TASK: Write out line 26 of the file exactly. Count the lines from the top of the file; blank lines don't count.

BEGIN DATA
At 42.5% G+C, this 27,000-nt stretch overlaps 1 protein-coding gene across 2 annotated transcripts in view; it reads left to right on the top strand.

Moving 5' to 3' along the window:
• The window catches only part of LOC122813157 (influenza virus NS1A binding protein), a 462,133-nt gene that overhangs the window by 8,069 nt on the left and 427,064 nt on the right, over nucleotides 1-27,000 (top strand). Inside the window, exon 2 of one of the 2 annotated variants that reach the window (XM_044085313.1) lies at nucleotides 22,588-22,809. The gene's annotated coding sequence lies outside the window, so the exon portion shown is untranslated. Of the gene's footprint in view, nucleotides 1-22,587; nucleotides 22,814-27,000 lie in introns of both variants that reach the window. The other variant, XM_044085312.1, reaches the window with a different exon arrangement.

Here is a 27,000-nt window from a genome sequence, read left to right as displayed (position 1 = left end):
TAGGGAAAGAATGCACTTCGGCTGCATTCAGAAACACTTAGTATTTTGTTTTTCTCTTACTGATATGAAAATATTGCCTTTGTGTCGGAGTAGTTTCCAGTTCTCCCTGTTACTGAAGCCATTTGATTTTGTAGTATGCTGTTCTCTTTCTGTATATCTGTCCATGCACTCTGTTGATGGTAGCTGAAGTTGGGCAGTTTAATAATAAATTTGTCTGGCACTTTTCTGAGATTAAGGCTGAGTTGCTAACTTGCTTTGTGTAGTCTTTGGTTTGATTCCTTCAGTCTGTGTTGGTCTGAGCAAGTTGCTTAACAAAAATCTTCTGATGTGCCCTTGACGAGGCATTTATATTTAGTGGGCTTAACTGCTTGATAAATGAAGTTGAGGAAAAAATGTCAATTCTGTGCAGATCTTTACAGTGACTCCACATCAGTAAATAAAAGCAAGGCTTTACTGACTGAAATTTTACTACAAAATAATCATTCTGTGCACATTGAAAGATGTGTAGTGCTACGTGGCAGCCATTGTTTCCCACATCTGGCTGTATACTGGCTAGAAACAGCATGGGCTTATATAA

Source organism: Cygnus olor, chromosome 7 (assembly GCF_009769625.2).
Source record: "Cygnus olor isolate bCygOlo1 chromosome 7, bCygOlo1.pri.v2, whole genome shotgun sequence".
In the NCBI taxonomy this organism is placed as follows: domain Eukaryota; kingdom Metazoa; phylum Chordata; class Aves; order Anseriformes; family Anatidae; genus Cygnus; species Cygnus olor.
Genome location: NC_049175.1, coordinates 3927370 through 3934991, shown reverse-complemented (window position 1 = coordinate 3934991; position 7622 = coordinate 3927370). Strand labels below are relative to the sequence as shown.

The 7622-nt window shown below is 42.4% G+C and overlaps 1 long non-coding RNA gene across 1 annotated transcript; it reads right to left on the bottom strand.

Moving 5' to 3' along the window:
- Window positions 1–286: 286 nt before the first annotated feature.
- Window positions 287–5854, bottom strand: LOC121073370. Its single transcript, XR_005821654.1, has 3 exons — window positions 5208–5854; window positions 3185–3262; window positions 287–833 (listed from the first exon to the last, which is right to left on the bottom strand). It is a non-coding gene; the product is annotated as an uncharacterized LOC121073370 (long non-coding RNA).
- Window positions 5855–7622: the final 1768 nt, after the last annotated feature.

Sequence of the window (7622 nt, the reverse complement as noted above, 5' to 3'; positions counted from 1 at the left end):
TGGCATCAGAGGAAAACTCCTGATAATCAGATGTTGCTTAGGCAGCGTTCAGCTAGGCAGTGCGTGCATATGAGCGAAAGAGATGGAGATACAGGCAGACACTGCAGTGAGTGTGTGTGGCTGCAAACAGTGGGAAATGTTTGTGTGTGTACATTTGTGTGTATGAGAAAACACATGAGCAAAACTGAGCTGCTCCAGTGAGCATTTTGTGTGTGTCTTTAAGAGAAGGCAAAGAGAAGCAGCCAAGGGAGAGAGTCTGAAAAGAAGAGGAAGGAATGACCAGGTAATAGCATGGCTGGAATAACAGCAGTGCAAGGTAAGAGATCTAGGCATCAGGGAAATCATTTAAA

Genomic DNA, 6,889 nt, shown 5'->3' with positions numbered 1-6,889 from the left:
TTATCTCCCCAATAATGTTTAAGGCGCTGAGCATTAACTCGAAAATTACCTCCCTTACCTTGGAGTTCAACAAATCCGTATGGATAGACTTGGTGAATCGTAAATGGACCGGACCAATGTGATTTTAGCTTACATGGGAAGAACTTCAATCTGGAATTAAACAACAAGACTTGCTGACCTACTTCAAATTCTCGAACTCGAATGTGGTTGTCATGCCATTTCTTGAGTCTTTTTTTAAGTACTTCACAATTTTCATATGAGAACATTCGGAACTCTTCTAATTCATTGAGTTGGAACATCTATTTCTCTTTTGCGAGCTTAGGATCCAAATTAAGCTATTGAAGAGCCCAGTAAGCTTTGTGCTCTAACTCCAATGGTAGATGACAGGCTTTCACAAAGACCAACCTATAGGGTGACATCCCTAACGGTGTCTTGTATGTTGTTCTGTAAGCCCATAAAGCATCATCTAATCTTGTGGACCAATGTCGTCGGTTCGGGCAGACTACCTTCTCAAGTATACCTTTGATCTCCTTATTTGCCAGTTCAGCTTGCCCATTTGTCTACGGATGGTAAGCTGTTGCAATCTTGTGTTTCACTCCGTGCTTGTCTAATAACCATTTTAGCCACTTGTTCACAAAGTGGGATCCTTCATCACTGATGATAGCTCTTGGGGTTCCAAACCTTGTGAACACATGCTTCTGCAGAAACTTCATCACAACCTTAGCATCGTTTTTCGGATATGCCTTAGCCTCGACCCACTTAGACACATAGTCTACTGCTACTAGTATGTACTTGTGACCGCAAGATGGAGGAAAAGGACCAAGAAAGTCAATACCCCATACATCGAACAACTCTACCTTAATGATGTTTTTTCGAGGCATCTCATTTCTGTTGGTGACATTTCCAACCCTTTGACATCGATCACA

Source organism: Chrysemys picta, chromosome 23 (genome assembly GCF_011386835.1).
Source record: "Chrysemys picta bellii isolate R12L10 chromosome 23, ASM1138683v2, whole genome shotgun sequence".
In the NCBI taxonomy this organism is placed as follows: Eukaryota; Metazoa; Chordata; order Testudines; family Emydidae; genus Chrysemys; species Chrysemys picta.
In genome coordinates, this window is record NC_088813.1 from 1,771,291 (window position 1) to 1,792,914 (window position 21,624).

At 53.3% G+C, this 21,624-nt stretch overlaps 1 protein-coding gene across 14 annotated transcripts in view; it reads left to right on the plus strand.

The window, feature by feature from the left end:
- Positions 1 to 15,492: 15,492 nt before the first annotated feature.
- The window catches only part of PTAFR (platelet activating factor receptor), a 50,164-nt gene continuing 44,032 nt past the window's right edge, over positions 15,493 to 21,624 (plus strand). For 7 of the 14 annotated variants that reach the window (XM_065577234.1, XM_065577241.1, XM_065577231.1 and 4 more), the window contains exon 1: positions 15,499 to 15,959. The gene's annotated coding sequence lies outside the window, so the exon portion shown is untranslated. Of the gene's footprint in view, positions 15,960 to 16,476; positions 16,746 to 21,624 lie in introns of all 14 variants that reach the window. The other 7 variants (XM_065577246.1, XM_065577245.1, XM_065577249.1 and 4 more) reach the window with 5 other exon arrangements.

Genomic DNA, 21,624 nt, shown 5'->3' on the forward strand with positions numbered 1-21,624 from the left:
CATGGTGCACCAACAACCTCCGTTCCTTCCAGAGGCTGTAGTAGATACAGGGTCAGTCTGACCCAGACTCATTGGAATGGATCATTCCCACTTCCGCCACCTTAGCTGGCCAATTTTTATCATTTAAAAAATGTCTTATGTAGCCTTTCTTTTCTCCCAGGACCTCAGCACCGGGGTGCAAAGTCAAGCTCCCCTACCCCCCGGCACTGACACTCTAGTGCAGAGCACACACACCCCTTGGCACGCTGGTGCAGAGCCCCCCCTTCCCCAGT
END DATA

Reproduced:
- The window catches only part of PTAFR (platelet activating factor receptor), a 50,164-nt gene continuing 44,032 nt past the window's right edge, over positions 15,493 to 21,624 (plus strand). For 7 of the 14 annotated variants that reach the window (XM_065577234.1, XM_065577241.1, XM_065577231.1 and 4 more), the window contains exon 1: positions 15,499 to 15,959. The gene's annotated coding sequence lies outside the window, so the exon portion shown is untranslated. Of the gene's footprint in view, positions 15,960 to 16,476; positions 16,746 to 21,624 lie in introns of all 14 variants that reach the window. The other 7 variants (XM_065577246.1, XM_065577245.1, XM_065577249.1 and 4 more) reach the window with 5 other exon arrangements.